Home / Articles / The signs and symptoms of type 2 diabetes
The signs and symptoms of type 2 diabetes

The signs and symptoms of type 2 diabetes


Contrary to popular belief, it is not uncommon for many people to actually live with type 2 diabetes without realising. Most of the signs and symptoms of type 2 often progress gradually, and they can go unregistered or be misinterpreted for something else altogether. As a result of not being identified earlier on, the condition can progress along with a reduced likelihood of being able to achieve diabetes remission. In this blog we will look at what the main signs and symptoms are for type 2 diabetes, as the faster you can recognise them, the faster you can act upon them.

Frequent urination

One of the first, and perhaps the most noticeable, signs of type 2 diabetes can be identified from excessive urination, which you may hear a doctor or nurse refer to as polyuria. Why does this happen? Our kidneys act as the body’s filtration system to reabsorb nutrients that we want to keep, and remove harmful and unwanted waste products that we don’t want to keep. Under normal physiological circumstances, when filtering our blood, glucose is filtered by the kidneys, followed by being returned into our bloodstream. However, blood glucose levels can be excessively high in individuals with type 2 diabetes.  As a consequence, when blood glucose levels are excessively high, not all of that glucose can be reabsorbed after filtration. This results in the urine within our bladder having a high concentration of glucose. In order to balance out this imbalance, more water is absorbed into the bladder which as you can imagine, causes excessive urination- often up to 3 litres per day!

Increased feeling of thirst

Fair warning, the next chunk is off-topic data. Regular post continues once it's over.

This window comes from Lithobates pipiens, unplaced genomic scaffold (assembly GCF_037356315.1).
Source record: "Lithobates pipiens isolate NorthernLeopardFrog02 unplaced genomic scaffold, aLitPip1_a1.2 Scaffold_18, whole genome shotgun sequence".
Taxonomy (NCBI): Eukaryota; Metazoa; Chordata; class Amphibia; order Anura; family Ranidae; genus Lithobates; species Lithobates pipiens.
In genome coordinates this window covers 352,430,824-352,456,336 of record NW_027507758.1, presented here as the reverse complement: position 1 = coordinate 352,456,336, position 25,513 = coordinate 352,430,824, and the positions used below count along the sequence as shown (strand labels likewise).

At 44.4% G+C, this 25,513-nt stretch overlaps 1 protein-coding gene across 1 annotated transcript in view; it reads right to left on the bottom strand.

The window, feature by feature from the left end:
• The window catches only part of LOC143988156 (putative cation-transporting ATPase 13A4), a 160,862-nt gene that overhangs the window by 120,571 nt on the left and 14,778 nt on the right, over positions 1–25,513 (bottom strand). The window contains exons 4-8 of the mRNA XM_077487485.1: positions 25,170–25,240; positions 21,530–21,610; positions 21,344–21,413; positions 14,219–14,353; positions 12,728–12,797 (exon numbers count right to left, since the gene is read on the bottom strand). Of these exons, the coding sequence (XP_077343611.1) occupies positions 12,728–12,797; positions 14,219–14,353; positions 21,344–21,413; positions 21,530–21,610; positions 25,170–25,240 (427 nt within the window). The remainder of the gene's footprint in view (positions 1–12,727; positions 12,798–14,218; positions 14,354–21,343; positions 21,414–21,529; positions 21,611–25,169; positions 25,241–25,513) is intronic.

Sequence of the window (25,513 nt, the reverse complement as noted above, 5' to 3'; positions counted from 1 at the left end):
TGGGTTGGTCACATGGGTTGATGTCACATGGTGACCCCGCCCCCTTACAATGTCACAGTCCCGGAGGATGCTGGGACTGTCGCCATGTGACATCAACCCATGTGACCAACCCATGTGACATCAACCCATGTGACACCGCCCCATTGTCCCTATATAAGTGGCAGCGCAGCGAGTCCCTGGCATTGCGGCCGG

We should all aim to consume at least 8 glasses of water per day as staying hydrated is vital for maintaining our body systems and overall health. However, as mentioned above, excessive peeing is one of the main signs of type 2 diabetes. This increase in urination can lead to dehydration which can, in turn, lead to an increased feeling of thirst. When thinking about this symptom, it is important not to jump to any conclusions, as we will all feel thirsty at some point during the day. However, in addition to tracking your fluid intake, the following may help you identify when it may be excessive and of concern:
  • Passing more than 4-5 litres of urine per day and needing to go a lot more than normal
  • Having a persistent and excessive feeling of thirst regardless of how much you drink 

Feeling tired all the time

Feeling tired, for many of us, is one of the inevitable parts of our day. However, feeling excessively tired, lethargic or fatigued, despite having a long night's sleep, can also be a sign of type 2 diabetes. Looking at why this is the case, our body’s primary source of energy comes from the glucose that is produced after metabolising carbohydrate from our foods. Every living cell within our body requires a constant and plentiful flow of energy to function effectively. As type 2 diabetes develops, this flow of energy into our cells becomes disrupted. Again, you may recall from one of our previous blogs, we discussed that there is a risk of developing insulin resistance from carrying excess weight; in particular, visceral fat that surrounds organs such as the pancreas and liver. This visceral fat secretes various harmful cell signalling proteins known as Adipokines that can reduce the insulin sensitivity of many of the cells throughout the body. When this happens, the flow of glucose into our cells to be used for energy becomes compromised which results in tiredness despite plentiful sleep.